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The new Ford Edge will soon join the Blue Oval's European lineup, as it boosts its SUV offerings in search of fatter profit margins in the region. Image source: Ford Motor Company.

Ford Motor Company (NYSE:F) said on Wednesday that it plans to cut hundreds of white-collar jobs in Europe as it seeks to boost profit margins in the region. 

Ford is looking to save about $200 million a year In "administrative and selling expenses" in its Ford Europe unit, it said in a statement. It will also boost its SUV lineup in the region and make a series of other changes to try to improve its profitability. 

Ford Europe posted its first profit in four years in 2015, after a successful restructuring effort initiated in 2012 by then-CEO Alan Mulally. What is Ford doing now, and why?

An effort to boost Ford Europe's profit margins further
Ford is hoping to find an additional $200 million of savings by offering buyouts to its 10,330 salaried workers in Europe. It's not clear how many jobs will be trimmed, but Ford Europe chief Jim Farley told Automotive News that he expects "hundreds" to take the offers. 

The company is also looking to reduce its European manufacturing costs by 7%, which it will do via "manufacturing efficiencies" and "improved capacity utilization." Or put another way, by maximizing the output and efficiency of its existing European factories. It's not clear exactly how Ford will do that. 

Ford also plans to do more of what helped it get back to profitability last year: Introduce new products, and boost the profitability of its existing model lines with new more-luxurious trim levels. It promised seven "new and refreshed" vehicles for Europe in 2016, including the new Edge midsize crossover SUV and a revamped version of the compact Kuga, which is the Escape's European sibling. 

It's going to add more to its SUV and crossover offerings in Europe, as demand for those vehicles is rising in Europe, just as it has in the U.S. and China. Ford promised "five new vehicles" for Europe over the next three years, starting with the new Edge. Ford said it expects to sell more than 200,000 SUVs in Europe for the first time in 2016, which would represent a year-over-year increase of more than 30%.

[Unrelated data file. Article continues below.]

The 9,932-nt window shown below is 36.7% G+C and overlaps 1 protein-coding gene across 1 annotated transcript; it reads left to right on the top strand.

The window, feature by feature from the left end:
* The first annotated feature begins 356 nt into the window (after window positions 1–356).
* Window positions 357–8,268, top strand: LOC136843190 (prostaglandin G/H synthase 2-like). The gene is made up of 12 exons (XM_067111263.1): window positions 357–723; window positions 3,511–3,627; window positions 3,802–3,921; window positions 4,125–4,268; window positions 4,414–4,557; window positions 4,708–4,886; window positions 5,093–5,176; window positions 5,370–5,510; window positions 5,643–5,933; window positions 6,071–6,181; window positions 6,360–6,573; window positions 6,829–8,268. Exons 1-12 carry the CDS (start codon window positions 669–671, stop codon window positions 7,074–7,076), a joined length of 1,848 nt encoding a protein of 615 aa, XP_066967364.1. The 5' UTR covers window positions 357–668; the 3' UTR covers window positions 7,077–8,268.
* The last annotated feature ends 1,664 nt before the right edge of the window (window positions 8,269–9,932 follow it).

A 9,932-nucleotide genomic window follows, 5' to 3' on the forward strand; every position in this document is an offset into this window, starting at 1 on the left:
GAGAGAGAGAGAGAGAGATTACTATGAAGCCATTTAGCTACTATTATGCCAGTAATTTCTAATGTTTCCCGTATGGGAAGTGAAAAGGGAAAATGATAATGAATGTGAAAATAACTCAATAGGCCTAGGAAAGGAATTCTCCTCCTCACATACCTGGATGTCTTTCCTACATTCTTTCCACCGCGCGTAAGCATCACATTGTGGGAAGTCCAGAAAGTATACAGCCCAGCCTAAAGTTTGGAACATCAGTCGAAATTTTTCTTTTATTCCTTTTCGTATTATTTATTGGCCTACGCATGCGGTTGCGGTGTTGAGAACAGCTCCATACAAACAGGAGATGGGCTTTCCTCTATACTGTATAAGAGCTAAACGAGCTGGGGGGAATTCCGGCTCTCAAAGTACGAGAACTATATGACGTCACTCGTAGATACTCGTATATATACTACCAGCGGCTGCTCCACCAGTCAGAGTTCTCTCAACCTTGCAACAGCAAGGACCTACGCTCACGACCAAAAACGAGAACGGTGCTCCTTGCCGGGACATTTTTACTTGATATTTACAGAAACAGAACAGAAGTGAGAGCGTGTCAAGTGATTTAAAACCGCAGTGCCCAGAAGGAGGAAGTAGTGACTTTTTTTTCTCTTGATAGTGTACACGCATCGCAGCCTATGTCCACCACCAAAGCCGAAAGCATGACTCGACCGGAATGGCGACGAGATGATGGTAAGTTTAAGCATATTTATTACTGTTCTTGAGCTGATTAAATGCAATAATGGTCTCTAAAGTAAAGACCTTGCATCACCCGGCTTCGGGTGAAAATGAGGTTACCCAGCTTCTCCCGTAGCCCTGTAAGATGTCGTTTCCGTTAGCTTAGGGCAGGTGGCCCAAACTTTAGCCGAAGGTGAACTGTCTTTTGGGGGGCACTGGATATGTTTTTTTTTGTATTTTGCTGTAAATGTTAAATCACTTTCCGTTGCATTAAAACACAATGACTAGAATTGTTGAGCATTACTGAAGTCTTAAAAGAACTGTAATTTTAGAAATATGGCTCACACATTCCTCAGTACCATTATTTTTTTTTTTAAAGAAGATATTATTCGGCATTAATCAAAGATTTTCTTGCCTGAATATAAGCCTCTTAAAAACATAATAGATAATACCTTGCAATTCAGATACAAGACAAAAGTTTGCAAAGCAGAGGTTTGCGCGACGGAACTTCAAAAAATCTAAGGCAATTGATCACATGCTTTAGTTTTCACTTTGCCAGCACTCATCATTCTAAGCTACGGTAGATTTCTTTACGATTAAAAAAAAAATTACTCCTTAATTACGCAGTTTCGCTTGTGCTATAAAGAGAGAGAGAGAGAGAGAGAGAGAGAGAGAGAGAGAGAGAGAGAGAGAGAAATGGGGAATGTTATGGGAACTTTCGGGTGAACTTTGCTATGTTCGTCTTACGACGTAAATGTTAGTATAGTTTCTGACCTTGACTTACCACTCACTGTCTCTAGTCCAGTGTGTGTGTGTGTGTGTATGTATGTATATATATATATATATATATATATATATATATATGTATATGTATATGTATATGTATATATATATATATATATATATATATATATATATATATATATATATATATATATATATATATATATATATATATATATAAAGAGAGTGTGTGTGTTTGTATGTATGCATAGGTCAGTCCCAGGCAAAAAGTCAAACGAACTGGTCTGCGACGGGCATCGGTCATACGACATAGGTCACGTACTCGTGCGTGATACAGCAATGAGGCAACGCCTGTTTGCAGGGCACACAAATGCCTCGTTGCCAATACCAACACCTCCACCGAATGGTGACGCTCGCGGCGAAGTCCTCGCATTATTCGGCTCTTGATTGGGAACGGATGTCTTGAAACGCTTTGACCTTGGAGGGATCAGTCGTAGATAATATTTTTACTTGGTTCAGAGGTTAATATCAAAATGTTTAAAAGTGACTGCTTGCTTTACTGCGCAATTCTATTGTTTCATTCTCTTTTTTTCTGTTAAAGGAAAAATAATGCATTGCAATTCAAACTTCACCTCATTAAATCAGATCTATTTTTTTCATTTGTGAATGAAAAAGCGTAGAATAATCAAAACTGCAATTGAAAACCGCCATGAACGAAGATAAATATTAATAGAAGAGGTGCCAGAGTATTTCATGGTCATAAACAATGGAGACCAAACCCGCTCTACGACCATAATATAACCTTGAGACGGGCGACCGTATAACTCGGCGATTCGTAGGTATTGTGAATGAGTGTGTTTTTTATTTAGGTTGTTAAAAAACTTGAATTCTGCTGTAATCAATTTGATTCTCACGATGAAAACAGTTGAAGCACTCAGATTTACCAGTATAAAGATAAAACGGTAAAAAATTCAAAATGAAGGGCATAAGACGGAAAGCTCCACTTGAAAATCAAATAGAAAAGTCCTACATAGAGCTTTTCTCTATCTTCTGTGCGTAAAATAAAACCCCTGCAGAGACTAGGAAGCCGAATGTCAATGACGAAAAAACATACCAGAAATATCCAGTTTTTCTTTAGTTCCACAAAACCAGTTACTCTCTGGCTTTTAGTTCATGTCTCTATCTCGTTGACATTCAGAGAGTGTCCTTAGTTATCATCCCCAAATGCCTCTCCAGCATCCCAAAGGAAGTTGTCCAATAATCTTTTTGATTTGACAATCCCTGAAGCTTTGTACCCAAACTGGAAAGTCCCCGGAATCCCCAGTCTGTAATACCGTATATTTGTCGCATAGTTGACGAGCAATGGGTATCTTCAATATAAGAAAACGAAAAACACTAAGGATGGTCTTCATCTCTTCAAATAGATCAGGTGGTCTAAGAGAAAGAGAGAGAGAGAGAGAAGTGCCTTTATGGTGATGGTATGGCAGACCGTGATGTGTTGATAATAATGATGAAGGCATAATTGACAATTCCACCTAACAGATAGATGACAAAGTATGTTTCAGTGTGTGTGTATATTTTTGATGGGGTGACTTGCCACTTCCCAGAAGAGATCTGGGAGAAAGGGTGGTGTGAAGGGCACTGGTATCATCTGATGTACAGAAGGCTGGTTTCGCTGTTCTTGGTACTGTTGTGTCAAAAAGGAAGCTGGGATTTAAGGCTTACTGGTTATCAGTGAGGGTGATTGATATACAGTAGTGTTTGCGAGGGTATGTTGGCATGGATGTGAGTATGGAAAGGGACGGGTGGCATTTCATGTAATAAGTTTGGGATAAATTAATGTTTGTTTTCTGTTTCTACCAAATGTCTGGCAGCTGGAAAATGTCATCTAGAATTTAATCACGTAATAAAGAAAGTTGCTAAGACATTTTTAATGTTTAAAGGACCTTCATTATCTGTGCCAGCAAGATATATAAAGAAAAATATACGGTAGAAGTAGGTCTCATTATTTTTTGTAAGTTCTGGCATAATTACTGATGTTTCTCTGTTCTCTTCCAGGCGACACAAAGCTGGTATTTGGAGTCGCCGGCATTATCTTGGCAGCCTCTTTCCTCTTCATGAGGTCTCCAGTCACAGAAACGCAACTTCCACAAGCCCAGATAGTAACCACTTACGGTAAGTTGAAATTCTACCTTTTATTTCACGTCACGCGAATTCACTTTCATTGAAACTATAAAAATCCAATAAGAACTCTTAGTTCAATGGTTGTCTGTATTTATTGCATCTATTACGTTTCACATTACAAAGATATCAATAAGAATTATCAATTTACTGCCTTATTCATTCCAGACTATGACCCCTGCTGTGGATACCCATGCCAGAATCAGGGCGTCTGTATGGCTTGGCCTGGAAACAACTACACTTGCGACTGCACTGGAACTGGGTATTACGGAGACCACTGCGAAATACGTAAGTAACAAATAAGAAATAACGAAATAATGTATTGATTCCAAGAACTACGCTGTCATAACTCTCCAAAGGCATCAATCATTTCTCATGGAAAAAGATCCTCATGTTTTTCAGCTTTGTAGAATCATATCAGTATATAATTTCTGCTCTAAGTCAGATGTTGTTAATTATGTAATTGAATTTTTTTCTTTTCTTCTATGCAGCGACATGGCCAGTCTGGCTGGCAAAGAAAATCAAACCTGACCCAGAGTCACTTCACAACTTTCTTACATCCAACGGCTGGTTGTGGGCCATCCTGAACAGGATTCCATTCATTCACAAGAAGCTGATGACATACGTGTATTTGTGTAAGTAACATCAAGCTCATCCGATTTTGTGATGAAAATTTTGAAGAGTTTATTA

Ford

Ford's plush Mondeo Vignale is the first of what will soon be several upscale Vignale models offered with plush interiors, special trim, and VIP-level treatment at dealers. Image source: Ford Motor Company.

Ford is also going to expand its line of upscale "Vignale" models. At the moment, it offers just one, the Mondeo Vignale. The Mondeo is the Fusion's European sibling, and the Mondeo Vignale is similar to the top-of-the-line 2017 Fusion Platinum Ford will introduce here later this year. But in Europe, the Mondeo Vignale also comes with a VIP dealer experience. Ford is going to expand the Vignale treatment to "at least five" other models by 2017, it said. 

Long story short: Ford is seeking to cut expenses and boost the profitability of its product line in hopes of getting Ford Europe to a sustainable 6% to 8% operating margin over the long term. 

Why now?

Ford is starting to take steps to prepare for the next downturn
I think there might be a little bit more to the story than Ford has said. 

I think Farley and his boss, CEO Mark Fields, want to make sure Ford Europe has a fighting chance of continuing to be profitable, even during the next economic downturn. Boosting its margins now, while times are still good, will give it more breathing room when the economy turns and auto sales fall back. And with regional giant Volkswagen (NASDAQOTH:VLKAY) stumbling as it copes with the fallout of a massive emissions-cheating scandal, and rival General Motors (NYSE:GM) still working on its own plan to return its European division to profitability, it's a good time for Ford to be aggressive with new products in new market segments in Europe. 

If so, they're starting from a pretty good base. Ford lost $3.1 billion in Europe from 2012 to 2014, but it managed a $259 million profit in 2015. Its operating margin last year was tiny, just 0.9%. But it was a heartening sight for investors after those three years of big losses, and after Ford had put a great deal of effort into restructuring its operations and revamping its product lineup in the region. 

Even more encouraging, Ford's business in the region has been moving in the right direction. "To me, the thing that was especially encouraging is that [among Ford's regional business units] this was the business unit that had the strongest growth," Ford CFO Bob Shanks told me while discussing the company's fourth-quarter earnings report.

Shanks noted that wholesale shipments grew 21% year over year in the quarter, and in constant dollars, the unit's revenue was up 19%. "Within these numbers is a very, very challenging Russian market, which is in deep recession. And we're still delivering these results," he said.

Shanks was right: Ford has done well to turn around Europe. But apparently, Ford's executive team has decided more is needed.  


John Rosevear owns shares of Ford and General Motors. The Motley Fool recommends Ford and General Motors. Try any of our Foolish newsletter services free for 30 days. We Fools may not all hold the same opinions, but we all believe that considering a diverse range of insights makes us better investors. The Motley Fool has a disclosure policy.